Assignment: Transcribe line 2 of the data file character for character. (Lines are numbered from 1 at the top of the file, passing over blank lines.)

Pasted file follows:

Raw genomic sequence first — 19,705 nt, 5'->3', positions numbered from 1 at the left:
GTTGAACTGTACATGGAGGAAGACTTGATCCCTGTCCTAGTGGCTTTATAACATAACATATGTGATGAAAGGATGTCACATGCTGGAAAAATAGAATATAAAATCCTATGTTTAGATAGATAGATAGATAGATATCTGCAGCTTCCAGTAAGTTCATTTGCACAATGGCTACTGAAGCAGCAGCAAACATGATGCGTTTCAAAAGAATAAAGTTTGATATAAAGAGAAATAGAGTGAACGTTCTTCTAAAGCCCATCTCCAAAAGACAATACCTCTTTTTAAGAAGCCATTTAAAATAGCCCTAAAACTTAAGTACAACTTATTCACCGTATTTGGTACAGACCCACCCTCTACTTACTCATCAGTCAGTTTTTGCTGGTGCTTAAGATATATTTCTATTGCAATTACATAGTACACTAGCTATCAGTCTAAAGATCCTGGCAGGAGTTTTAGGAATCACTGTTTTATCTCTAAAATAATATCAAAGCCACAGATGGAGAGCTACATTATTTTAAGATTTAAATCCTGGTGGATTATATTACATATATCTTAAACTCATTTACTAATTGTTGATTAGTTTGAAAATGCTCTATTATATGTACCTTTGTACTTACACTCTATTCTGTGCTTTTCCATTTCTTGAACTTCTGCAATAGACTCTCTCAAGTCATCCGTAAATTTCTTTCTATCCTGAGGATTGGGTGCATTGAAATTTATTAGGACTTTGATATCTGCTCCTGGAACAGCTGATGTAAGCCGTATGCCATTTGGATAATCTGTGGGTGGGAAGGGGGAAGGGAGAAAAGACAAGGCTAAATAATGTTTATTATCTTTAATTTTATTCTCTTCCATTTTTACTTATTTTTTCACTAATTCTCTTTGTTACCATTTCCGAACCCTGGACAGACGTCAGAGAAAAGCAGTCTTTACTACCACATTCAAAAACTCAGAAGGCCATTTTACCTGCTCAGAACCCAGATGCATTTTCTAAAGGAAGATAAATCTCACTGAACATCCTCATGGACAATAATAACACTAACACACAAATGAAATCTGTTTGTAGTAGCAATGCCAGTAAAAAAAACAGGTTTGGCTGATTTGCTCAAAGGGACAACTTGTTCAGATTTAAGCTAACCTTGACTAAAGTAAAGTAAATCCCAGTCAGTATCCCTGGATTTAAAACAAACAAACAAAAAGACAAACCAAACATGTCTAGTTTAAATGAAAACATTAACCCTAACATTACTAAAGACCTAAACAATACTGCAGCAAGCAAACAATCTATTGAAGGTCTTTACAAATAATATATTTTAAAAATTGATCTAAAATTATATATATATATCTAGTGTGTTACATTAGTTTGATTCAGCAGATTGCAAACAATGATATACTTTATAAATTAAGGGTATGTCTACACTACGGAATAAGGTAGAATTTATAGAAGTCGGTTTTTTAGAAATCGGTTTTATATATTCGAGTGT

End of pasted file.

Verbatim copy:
GTTGAACTGTACATGGAGGAAGACTTGATCCCTGTCCTAGTGGCTTTATAACATAACATATGTGATGAAAGGATGTCACATGCTGGAAAAATAGAATATAAAATCCTATGTTTAGATAGATAGATAGATAGATATCTGCAGCTTCCAGTAAGTTCATTTGCACAATGGCTACTGAAGCAGCAGCAAACATGATGCGTTTCAAAAGAATAAAGTTTGATATAAAGAGAAATAGAGTGAACGTTCTTCTAAAGCCCATCTCCAAAAGACAATACCTCTTTTTAAGAAGCCATTTAAAATAGCCCTAAAACTTAAGTACAACTTATTCACCGTATTTGGTACAGACCCACCCTCTACTTACTCATCAGTCAGTTTTTGCTGGTGCTTAAGATATATTTCTATTGCAATTACATAGTACACTAGCTATCAGTCTAAAGATCCTGGCAGGAGTTTTAGGAATCACTGTTTTATCTCTAAAATAATATCAAAGCCACAGATGGAGAGCTACATTATTTTAAGATTTAAATCCTGGTGGATTATATTACATATATCTTAAACTCATTTACTAATTGTTGATTAGTTTGAAAATGCTCTATTATATGTACCTTTGTACTTACACTCTATTCTGTGCTTTTCCATTTCTTGAACTTCTGCAATAGACTCTCTCAAGTCATCCGTAAATTTCTTTCTATCCTGAGGATTGGGTGCATTGAAATTTATTAGGACTTTGATATCTGCTCCTGGAACAGCTGATGTAAGCCGTATGCCATTTGGATAATCTGTGGGTGGGAAGGGGGAAGGGAGAAAAGACAAGGCTAAATAATGTTTATTATCTTTAATTTTATTCTCTTCCATTTTTACTTATTTTTTCACTAATTCTCTTTGTTACCATTTCCGAACCCTGGACAGACGTCAGAGAAAAGCAGTCTTTACTACCACATTCAAAAACTCAGAAGGCCATTTTACCTGCTCAGAACCCAGATGCATTTTCTAAAGGAAGATAAATCTCACTGAACATCCTCATGGACAATAATAACACTAACACACAAATGAAATCTGTTTGTAGTAGCAATGCCAGTAAAAAAAACAGGTTTGGCTGATTTGCTCAAAGGGACAACTTGTTCAGATTTAAGCTAACCTTGACTAAAGTAAAGTAAATCCCAGTCAGTATCCCTGGATTTAAAACAAACAAACAAAAAGACAAACCAAACATGTCTAGTTTAAATGAAAACATTAACCCTAACATTACTAAAGACCTAAACAATACTGCAGCAAGCAAACAATCTATTGAAGGTCTTTACAAATAATATATTTTAAAAATTGATCTAAAATTATATATATATATCTAGTGTGTTACATTAGTTTGATTCAGCAGATTGCAAACAATGATATACTTTATAAATTAAGGGTATGTCTACACTACGGAATAAGGTAGAATTTATAGAAGTCGGTTTTTTAGAAATCGGTTTTATATATTCGAGTGT